With a warmer climate, dry and excess rainfall conditions could become more frequent, severe, and longer-lasting. For these reasons, long-term study had been conducting in Eastern Hungary in the Nyírlugos Field Trial between 1973 and 1990 for obtain relationships between precipitation quantities-, soil agrochemical properties and mineral fertilization on winter wheat yield. The experimental precipitation character was formed by winter half-years (Oct.–Mar.), months (Oct.–Sep.), pre-months of sowing (Aug.), critical sequential month number in vegetation seasons (Sep.–Jul.) and critical sequential month number in experimental years (Sep.–Aug). In average rainfall years (equivalent to the 50 year rainfall mean from 1901 to 1950) without any mineral fertilization, the wheat yield stabilized at the level of 1.58 t · ha−1. With N, P, K and Mg fertilizer input, the minimum and maximum yields were 2.29 t · ha−1 and 3.72 t · ha−1. The yield increased to 38.5% (1.00 t · ha−1) with the whole NPK and Mg completed NPKMg treatment. On the control plots, the yield grew by 6% during a dry year compared to average year. At N, NP and NK combinations yields were diminished to 12%. Dry damage on yield production dropped to 11% with NPK and NPKMg applications. In dryer years compared to average years, yields were reduced with 31% on the control soils. Yields were lessened for an average year by 42% and 47% with N, NP, NK and NPK, NPKMg loadings. During wet conditions and without fertilization, the yields decreased more dramatically (82%) as compared to dry conditions. The yield was subsided by 61% with unfavorable (N, NP, NK) nutritions and the effect of excess rainfall was lowered on NPK and NPKMg treatments to 59%. Correlations between yield and precipitation during various vegetation periods (control: R = 0.59, N: R = 0.57, NP: R = 0.76, NK: R = 0.54, NPK: R = 0.67, NPKMg: R = 0.71) indicated that optimum yields developed in response to rainfall in the 450–500 mm range. Above or below this rainfall range yields reducted quadratically. Results obtained on fertilization compensation [yield loss (kg mm−1 and %) of ± 100 mm precipitation interspace (−lessening/+increasing, mm) from maximum yield (t ha−1) and its rainfall quantity (mm)] on negative effects of dry climate confirm that minimum and maximum yield losses had have changed among 0% (NP)–−114% (N), and in wet −46% (N)–−87% (NK). The best models were presented under dry in instance of wheat: NP (0%) and in wet N (−46%) loadings. In these fertilization systems in dry conditions the yield loss reductions had been having observed of 28% and in wet 64%, respectively.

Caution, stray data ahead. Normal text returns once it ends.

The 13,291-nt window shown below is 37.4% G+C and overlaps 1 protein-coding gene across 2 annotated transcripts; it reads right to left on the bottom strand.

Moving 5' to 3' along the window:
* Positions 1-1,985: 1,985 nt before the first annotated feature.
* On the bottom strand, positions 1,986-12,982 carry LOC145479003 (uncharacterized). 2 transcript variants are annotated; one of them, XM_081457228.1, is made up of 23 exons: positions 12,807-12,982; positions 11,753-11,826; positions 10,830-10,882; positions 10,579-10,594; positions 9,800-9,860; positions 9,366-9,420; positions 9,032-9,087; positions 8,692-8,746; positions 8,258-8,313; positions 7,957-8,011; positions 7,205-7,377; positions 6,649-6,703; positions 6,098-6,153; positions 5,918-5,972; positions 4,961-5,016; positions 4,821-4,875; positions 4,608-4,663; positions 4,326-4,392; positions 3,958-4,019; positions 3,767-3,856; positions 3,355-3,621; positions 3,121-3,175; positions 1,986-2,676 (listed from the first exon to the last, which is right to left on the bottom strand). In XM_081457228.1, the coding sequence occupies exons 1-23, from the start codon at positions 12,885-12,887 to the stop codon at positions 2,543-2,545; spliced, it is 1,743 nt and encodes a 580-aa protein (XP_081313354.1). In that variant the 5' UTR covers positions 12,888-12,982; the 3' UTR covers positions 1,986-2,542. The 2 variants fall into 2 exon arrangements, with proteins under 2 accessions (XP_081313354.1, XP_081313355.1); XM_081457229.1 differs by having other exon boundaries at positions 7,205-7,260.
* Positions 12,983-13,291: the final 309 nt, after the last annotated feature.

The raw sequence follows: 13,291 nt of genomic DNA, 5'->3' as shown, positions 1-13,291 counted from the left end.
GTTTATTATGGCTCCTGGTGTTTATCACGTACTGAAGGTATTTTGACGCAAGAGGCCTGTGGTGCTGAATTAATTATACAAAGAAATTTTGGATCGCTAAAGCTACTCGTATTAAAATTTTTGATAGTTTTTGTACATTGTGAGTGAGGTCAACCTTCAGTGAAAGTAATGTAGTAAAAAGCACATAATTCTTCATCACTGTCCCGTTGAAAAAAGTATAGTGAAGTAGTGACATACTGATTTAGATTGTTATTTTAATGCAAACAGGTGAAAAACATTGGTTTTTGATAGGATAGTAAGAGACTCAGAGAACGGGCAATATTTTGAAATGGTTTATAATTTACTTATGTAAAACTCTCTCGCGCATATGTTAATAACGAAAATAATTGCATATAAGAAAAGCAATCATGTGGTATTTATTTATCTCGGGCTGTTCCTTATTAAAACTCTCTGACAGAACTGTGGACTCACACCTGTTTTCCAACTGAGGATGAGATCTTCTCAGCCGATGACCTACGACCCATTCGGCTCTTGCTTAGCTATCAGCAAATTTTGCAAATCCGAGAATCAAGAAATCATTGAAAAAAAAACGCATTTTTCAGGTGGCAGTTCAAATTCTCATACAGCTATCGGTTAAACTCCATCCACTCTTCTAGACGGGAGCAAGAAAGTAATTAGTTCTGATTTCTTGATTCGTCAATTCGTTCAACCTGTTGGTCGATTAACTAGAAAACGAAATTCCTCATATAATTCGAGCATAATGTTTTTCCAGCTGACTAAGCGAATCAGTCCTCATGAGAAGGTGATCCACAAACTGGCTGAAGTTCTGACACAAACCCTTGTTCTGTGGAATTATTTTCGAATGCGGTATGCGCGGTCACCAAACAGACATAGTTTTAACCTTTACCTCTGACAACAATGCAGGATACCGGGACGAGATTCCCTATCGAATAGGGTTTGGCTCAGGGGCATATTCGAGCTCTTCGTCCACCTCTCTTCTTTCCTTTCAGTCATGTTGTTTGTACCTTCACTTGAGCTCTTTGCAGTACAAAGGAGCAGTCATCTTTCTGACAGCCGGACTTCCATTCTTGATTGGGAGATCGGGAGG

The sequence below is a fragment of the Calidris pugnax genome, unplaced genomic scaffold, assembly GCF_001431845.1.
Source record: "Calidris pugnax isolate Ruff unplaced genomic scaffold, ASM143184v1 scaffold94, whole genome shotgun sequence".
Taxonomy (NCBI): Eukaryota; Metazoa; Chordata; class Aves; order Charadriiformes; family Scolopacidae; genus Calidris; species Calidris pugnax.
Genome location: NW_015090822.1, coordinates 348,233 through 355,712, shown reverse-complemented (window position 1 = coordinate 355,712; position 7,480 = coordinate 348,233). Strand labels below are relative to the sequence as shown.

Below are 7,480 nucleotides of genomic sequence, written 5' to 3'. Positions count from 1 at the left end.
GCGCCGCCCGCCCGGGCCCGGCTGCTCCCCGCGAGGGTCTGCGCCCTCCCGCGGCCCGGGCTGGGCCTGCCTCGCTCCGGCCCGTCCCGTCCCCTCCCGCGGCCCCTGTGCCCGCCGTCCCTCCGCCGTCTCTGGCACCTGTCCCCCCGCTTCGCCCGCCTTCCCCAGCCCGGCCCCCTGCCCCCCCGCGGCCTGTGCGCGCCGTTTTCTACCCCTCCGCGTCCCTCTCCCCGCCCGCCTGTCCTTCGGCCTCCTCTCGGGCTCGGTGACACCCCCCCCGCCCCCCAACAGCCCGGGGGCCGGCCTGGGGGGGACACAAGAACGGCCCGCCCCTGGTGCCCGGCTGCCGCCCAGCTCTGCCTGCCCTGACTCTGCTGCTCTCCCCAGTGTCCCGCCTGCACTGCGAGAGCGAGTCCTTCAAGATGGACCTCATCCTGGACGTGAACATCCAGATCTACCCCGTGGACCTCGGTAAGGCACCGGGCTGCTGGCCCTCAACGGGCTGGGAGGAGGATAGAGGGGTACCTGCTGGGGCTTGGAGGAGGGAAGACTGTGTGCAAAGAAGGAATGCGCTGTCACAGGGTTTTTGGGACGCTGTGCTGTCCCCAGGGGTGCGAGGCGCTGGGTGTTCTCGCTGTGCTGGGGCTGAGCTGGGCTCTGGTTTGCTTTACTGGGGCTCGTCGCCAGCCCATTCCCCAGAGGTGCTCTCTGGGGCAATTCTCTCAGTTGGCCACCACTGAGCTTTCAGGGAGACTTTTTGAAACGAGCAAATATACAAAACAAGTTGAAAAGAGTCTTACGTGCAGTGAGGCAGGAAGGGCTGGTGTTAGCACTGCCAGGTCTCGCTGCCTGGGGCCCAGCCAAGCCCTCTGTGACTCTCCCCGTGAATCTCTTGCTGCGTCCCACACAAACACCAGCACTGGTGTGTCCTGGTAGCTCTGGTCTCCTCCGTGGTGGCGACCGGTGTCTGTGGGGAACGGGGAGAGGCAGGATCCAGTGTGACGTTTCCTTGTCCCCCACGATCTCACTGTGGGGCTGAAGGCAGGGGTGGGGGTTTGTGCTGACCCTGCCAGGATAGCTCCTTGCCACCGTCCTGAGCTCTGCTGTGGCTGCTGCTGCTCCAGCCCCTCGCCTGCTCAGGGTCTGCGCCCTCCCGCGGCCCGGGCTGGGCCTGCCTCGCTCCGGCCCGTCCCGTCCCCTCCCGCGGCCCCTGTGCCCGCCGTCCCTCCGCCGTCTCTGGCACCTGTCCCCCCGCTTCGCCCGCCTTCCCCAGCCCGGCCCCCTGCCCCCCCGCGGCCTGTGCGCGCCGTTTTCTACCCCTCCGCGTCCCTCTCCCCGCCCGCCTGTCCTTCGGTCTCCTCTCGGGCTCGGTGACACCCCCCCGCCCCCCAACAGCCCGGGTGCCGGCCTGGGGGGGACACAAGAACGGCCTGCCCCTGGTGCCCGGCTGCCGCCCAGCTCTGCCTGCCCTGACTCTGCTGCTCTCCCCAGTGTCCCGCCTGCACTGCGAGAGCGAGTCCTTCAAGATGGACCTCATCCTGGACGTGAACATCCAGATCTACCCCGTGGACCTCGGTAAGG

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Márton, L. Long-Term Study of Precipitation and Fertilization Interactions on Winter Wheat (Triticum aestivum L.) Yield in the Nyírlugos Field Trial in Hungary between 1973 and 1990. CEREAL RESEARCH COMMUNICATIONS 36, 511–522 (2008). https://doi.org/10.1556/CRC.36.2008.3.15
- nutrient supply
- winter wheat